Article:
Then there is the landscape the city is built on, which, being spread over a set of islands and peninsulae, is slightly fantastic. The pieces of land are often dramatically rocky, and as such, the city is full of sets of parallel streets on different levels, connected by steep stairways, dramatic overpasses and houses with different ground levels. (London has a few of those things as well, though nowhere near as many; Edinburgh probably comes closer.) Sheer rock faces often jut out on the sides of roads carved from them, with the entrances of parking garages or other facilities hewn into them. All this is surrounded by harbour views that make Sydney look bland by comparison. Out in the harbour are hundreds of islands of the Stockholm Archipelago, some inhabited and sporting timber houses, linked by a system of ferries. Then there is the city's small scale (it has only about a million inhabitants), and the fact that nature is never far away, which warps the perception of its space in interesting ways: I can leave my flat in Södermalm, cycle for half an hour (and Stockholm is a great city to cycle in, at least for the 8 months or so of the year when one can cycle without coming to grief on treacherous ice), and find myself in a secluded cove that, other than specifics of vegetation, looks like somewhere one may reach after driving for three hours out of Melbourne.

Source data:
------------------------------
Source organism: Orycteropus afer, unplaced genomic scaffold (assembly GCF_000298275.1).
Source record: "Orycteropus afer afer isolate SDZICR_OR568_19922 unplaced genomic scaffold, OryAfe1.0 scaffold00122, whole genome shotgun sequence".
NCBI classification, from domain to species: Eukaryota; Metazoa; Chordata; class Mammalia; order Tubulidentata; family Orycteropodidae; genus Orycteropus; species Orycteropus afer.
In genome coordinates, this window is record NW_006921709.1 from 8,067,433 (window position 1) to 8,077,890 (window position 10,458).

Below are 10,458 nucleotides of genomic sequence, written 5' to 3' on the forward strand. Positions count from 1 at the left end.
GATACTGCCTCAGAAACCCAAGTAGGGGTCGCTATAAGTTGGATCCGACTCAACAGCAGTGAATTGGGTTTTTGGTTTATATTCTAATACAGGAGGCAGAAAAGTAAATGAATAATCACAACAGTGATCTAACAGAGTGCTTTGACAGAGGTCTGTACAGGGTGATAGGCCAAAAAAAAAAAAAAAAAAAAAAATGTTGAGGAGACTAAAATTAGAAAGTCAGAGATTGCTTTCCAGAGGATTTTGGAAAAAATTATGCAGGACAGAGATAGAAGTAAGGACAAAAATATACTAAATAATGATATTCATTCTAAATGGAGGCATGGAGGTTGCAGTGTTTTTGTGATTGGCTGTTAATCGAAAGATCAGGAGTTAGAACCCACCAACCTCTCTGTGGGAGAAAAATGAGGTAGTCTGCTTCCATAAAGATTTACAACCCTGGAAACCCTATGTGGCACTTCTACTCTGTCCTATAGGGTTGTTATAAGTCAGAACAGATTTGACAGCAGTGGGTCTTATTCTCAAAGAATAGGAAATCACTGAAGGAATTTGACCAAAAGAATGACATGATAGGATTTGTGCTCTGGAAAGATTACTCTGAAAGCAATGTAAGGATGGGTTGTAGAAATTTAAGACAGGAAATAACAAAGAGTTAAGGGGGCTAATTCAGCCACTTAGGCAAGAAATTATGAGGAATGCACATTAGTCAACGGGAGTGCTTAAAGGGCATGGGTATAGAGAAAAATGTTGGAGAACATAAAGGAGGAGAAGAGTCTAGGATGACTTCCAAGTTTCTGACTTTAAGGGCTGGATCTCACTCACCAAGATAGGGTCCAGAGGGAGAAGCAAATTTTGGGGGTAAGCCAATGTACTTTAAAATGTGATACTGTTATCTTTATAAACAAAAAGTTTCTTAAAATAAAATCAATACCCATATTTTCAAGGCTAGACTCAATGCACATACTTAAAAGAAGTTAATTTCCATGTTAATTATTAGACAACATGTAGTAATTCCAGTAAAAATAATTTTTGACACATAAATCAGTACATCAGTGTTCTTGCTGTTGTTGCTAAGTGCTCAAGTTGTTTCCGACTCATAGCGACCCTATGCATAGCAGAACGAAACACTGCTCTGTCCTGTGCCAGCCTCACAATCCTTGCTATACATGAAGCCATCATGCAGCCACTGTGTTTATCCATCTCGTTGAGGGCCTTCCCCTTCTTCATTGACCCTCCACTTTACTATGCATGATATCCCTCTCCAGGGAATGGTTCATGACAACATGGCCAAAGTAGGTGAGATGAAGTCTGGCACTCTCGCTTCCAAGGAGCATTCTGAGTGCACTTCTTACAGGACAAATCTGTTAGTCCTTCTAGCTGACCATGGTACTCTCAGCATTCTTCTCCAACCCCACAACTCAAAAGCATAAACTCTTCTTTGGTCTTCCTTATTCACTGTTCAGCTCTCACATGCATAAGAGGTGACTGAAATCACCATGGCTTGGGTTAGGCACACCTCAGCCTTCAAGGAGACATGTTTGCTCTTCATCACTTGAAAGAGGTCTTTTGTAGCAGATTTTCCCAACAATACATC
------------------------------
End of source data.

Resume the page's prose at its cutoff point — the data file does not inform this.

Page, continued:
And, of course, there is the question of language. In Sweden, English is everywhere: almost every adult speaks it very well, companies which hire international talent use it internally, and one sees English around in the city: not just in bilingual signage, but in ad slogans, business names and repurposed neologisms (an “afterwork”, for example, is early-evening drinks in a pub). Some of this Swedish English does have a slightly uncanny feeling one can almost put one's finger on: shops with generic-looking names as if out of an architectural rendering, or English-style pubs with excessively English names, usually related to Charles Dickens. And yet, of course, the language of intellectual and cultural life here is not English but Swedish. After a while, one becomes aware of this, of there being layers one is not privy to. The locals generally are polite, and switch to English when a non-Swedish speaker joins their conversation, though it's there. This also exists in places where there is no language difference, only a different cultural history; while I have lived in Britain for 14 years, and have absorbed enough second-hand knowledge of recent British cultural history, I will never be British enough to understand the references in a Half Man Half Biscuit song. The language difference, though, adds another dimension to this; it is as if there were a membrane between oneself and the cultural life of the country; that until the moment when one becomes fluent in Swedish, one is disconnected, floating.